Caribbean Nationals Can Expect Immigration Fee Hikes in 2020


Caribbean and other foreign nationals seeking to adjust their immigration status to live in the United States can expect to pay more in fees to complete the process this year.

fee cover2The USCIS is charging more for services.According to the U.S. Citizenship and Immigration Services (USCIS), the proposed hike in fees - average 21 percent across the board - is necessary to fund up the agency.

The sharpest rise in fees is expected to affect Caribbean nationals applying for U.S. citizenship. According to the USCIS, citizenship application fee will jump 83 percent - from $640 to $1,170. That drew immediate backlash from the Caribbean American community, including lawmakers across the U.S.

“I am alarmed at the devastating effect the proposed 83 percent increase in the naturalization fee would have on our community,”New York State Senator Zellnor Y. Myrie, who has family connections to Jamaica, noted in a letter sent last month to Samantha Deshommes, chief of the USCIS’s Regulatory Co-ordination Division, Office of Policy and Strategy. 

Other proposed increases that could likely affect Caribbean nationals are: I-90, Application to Replace Permanent Resident Card - $455; I-102, Application for Replacement/Initial Nonimmigrant Arrival-Departure Document - $445; I-129/129CW Petition for a Nonimmigrant Worker - $460; I-129F Petition for Alien Fiancé(e) - $535; I-130, Petition for Alien Relative - $535; I-131 23, Application for Travel Document - $575; I-131A, Application for Carrier Documentation - $575; and I-140, Immigrant Petition for Alien Worker - $700.

The USCIS Examinations Fee Account fee schedule, under federal law, requires the government agency “to conduct biennial fee reviews and recommend necessary fee adjustments to ensure recovery of the full cost of administering the nation’s immigration laws, adjudicating applications and petitions, and providing the necessary infrastructure to support those activities.”USCIS1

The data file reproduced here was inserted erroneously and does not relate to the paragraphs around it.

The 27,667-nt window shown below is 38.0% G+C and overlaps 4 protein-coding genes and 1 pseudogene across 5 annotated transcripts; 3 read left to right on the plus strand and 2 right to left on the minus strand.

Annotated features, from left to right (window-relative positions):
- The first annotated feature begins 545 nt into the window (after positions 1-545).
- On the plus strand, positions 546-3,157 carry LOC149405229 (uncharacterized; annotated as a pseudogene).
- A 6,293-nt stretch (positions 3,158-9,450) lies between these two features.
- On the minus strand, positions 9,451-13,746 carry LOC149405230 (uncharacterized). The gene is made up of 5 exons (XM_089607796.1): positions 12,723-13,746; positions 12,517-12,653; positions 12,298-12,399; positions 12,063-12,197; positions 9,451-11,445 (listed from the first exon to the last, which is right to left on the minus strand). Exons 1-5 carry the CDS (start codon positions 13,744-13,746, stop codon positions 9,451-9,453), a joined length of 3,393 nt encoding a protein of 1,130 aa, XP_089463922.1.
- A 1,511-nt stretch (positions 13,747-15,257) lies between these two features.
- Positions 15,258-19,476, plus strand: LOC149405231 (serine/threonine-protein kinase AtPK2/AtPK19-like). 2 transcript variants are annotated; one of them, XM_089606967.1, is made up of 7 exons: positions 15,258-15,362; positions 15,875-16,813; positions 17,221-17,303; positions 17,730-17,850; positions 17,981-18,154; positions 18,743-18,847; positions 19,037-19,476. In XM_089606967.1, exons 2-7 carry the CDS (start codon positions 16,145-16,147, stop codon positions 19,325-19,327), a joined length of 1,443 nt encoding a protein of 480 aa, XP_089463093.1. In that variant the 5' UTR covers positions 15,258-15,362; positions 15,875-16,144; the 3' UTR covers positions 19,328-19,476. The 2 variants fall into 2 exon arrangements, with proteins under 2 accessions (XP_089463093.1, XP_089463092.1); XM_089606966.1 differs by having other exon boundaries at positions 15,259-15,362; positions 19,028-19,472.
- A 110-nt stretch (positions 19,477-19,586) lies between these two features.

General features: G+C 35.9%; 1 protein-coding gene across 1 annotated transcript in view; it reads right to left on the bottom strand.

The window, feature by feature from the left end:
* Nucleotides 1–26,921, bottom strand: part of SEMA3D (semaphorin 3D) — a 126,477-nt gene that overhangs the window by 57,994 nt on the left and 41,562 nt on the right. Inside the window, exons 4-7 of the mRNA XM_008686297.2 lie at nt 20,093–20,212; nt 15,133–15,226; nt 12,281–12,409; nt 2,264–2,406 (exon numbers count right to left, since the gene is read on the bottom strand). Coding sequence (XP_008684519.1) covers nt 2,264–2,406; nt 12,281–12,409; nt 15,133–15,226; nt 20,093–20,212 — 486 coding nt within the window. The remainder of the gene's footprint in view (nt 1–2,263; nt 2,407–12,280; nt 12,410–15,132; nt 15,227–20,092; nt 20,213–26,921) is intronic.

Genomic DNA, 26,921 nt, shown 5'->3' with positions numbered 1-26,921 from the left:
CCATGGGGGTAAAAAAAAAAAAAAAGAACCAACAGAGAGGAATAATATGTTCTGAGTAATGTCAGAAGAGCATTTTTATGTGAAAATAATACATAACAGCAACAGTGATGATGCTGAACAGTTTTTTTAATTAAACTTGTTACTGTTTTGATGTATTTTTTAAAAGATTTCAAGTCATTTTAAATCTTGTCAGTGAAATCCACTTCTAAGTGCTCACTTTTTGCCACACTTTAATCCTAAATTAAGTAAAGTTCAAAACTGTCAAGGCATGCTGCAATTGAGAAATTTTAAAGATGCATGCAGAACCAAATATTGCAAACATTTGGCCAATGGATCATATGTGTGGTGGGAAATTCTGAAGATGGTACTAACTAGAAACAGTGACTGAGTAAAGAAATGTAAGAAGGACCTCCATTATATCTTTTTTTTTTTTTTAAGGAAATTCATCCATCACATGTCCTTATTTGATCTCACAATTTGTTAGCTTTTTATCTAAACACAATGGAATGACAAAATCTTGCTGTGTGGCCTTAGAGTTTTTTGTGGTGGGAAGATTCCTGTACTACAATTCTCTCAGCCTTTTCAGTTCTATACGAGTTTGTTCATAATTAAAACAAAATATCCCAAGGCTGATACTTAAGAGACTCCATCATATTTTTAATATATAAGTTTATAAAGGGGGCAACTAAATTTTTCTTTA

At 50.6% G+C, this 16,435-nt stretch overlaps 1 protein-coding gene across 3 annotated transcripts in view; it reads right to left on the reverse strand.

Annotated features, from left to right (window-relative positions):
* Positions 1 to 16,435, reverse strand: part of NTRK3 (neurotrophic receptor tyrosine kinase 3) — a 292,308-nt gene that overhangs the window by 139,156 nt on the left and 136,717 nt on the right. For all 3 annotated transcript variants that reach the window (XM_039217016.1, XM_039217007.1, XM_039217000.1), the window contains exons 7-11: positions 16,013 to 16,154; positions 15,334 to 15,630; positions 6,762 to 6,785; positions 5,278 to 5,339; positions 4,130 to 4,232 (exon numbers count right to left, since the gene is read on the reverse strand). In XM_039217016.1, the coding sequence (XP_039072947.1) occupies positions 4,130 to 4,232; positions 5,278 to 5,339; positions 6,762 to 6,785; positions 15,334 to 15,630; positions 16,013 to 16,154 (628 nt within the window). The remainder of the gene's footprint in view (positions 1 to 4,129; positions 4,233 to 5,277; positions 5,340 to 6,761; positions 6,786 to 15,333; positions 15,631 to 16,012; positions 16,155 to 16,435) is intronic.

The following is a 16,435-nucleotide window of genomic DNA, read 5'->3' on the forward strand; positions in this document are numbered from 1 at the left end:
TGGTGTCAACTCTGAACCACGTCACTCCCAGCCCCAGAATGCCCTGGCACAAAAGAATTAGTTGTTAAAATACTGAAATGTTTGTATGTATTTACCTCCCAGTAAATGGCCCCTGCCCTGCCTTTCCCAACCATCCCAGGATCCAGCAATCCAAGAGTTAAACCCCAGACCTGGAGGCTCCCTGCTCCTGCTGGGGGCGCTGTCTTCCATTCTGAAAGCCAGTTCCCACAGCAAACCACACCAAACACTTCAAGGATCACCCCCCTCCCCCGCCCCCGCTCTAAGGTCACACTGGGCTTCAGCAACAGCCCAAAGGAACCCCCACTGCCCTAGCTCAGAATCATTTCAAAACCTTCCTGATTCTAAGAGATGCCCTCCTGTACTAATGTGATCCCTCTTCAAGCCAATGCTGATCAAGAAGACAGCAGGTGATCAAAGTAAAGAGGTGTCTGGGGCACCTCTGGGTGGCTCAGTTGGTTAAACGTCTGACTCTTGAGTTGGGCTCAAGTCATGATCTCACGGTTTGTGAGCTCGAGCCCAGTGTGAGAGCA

The U.S. government has defended the upcoming fee hikes.

“USCIS is required to examine incoming and outgoing expenditures, just like a business, and make adjustments based on that analysis,” Ken Cuccinelli, currently acting deputy secretary at the U.S. Department of Homeland Security, was quoted as saying in the Federal Registry.

“This proposed adjustment in fees would ensure more applicants cover the true cost of their applications and minimizes subsidies from an already over-extended system.

“Furthermore, the adjudication of immigration applications and petitions requires in-depth screening, incurring costs that must be covered by the agency, and this proposal accounts for our operational needs and better aligns our fee schedule with the costs of processing each request.”

But criticism has continued to mount, with opponents of the fee hikes convinced the Trump administration is targeting certain immigrant groups.

“This is a blatant attack on our immigrant community and penalizes those who come from low-income household,” Myrie said. “Charging ever-higher fees for naturalization means limiting our potential by preventing many hundreds of thousands of lawful permanent residents (LPRs) from applying for citizenship.”

Immigration fees were adjusted in fiscal year 2017. That increase was also estimated to be about 21 percent weighted average across the board.


The USCIS allowed the public to make written comments about the proposed fee hikes up to Dec. 16, 2019.

According to the Federal Registry, “USCIS conducted a comprehensive biennial fee review and determined that current fees do not recover the full costs of providing adjudication and naturalization services. DHS proposes to adjust USCIS fees by a weighted average increase of 21 percent, add new fees for certain benefit requests, establish multiple fees for petitions for nonimmigrant workers, and limit the number of beneficiaries on certain forms to ensure that USCIS has the resources it needs to provide adequate service to applicants and petitioners.

“Adjustments to the fee schedule are necessary to recover the full operating costs associated with administering the nation's immigration benefits system, safeguarding its integrity, and efficiently and fairly adjudicating immigration benefit requests, while protecting Americans, securing the homeland, and honoring our country's values. USCIS also is proposing changes to certain other immigration benefit request requirement.”

However, even with a proposed 21 percent increase, the USCIS claims will be “underfunded by approximately $1.3 billion per year”, according to the Federal Registry.